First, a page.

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May 28, 2013

Synthetic Sea Anemone Toxin Could Be Newest Weapon in Obesity Battle

  • A synthetic compound originally derived from a sea anemone toxin being investigated as a treatment for multiple sclerosis, lupus, autoimmune nephritis, rheumatoid arthritis, and other autoimmune diseases, may also be of use for the treatment of obesity and insulin resistance.

    Researchers at the University of California, Irvine, studying ShK-186—the compound licensed to Seattle biotech Kineta in 2009—have found that in obsese mice fed a high-fat, high-sugar diet, ShK-186 therapy reduced weight gain, white fat deposits, fatty liver, blood cholesterol and blood sugar by activating calorie-burning brown fat, suppressing inflammation of white fat and augmenting liver function.

    They also found that the compound had no effect on mice that ate a standard chow diet, suggesting that the obesity-causing diet triggers the expression of ShK-186’s target, Kv1.3.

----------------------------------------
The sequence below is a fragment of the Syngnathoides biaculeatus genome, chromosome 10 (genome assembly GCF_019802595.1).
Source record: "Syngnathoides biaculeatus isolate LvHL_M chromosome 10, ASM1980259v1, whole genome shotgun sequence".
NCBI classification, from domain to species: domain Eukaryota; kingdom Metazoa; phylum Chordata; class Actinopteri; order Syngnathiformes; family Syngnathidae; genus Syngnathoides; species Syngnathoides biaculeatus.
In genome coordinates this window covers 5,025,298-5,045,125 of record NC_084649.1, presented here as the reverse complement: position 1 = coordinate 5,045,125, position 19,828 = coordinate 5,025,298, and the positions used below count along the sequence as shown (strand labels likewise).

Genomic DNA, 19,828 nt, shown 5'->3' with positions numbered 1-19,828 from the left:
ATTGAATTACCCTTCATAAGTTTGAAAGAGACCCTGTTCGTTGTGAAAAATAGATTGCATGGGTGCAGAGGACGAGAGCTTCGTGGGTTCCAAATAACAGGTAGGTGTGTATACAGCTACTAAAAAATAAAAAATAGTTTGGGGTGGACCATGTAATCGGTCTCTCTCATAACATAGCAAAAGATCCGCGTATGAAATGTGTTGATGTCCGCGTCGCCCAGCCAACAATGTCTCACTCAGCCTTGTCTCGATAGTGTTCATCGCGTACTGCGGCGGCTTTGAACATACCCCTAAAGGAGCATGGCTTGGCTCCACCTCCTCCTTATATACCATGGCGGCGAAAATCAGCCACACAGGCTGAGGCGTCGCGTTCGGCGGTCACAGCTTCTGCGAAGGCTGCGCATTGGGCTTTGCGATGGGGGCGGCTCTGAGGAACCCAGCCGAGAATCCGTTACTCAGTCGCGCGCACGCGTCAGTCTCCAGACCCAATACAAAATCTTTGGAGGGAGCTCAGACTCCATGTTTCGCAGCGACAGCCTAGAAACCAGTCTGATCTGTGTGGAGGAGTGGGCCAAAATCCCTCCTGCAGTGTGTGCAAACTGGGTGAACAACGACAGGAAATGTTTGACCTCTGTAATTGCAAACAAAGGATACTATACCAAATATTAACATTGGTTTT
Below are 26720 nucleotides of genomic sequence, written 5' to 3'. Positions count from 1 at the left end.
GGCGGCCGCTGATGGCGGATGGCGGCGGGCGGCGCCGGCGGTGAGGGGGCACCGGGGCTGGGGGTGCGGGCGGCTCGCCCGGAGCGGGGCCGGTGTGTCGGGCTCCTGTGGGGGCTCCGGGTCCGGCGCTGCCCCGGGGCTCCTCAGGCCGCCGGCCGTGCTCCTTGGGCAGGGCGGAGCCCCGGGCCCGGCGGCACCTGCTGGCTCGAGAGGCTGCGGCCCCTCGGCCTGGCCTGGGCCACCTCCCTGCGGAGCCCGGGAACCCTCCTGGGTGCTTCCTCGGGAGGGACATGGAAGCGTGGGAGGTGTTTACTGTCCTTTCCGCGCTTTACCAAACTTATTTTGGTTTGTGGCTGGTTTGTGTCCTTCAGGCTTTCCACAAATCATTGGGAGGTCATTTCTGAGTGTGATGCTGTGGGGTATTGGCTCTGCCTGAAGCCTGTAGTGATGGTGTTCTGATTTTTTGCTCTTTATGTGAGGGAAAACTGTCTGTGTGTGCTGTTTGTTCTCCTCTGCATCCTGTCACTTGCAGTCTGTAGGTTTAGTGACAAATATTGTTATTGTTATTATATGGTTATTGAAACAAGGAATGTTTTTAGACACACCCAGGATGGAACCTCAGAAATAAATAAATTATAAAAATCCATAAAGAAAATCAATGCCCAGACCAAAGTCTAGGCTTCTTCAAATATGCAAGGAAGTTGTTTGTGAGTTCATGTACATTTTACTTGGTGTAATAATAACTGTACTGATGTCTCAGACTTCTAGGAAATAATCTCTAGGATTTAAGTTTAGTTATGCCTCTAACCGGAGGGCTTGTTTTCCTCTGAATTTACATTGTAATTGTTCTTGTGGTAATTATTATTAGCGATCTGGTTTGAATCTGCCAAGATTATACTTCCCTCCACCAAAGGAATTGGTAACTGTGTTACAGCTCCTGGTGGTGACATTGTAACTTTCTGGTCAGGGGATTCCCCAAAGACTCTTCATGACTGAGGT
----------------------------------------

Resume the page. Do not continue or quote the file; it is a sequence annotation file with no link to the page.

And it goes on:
“Knowing that ShK-186’s unique mechanism of action may have broad utilization across multiple therapeutic disciplines, such as autoimmune diseases and now obesity, further adds to the potential of this compound. This study also shows how medical progress can be made through academic and private sector partnerships,” Charles Magness, Ph.D., Kineta president and CEO, said in a statement.

    “These data are quite exciting and strongly support the notion that inhibition of the Kv1.3 channel provides a highly effective method for managing obesity and its associated metabolic abnormalities,” added Yale University’s Gary V. Desir, M.D., who was not a part of this work. “While additional studies are needed, the potential clinical relevance of this work is enormous, since a significant number of people are afflicted with obesity and its associated complications, and no Kv1.3 inhibitor, as a drug candidate for obesity, has reached the clinic until now.”



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Scientifically Studying Ecstasy

MDMA (commonly known as the empathogen “ecstasy”) is classified as a Schedule 1 drug, which is reserved for compounds with no accepted medical use and a high abuse potential. Two researchers from Stanford, however, call for a rigorous scientific exploration of MDMA's effects to identify precisely how the drug works, the data from which could be used to develop therapeutic compounds.

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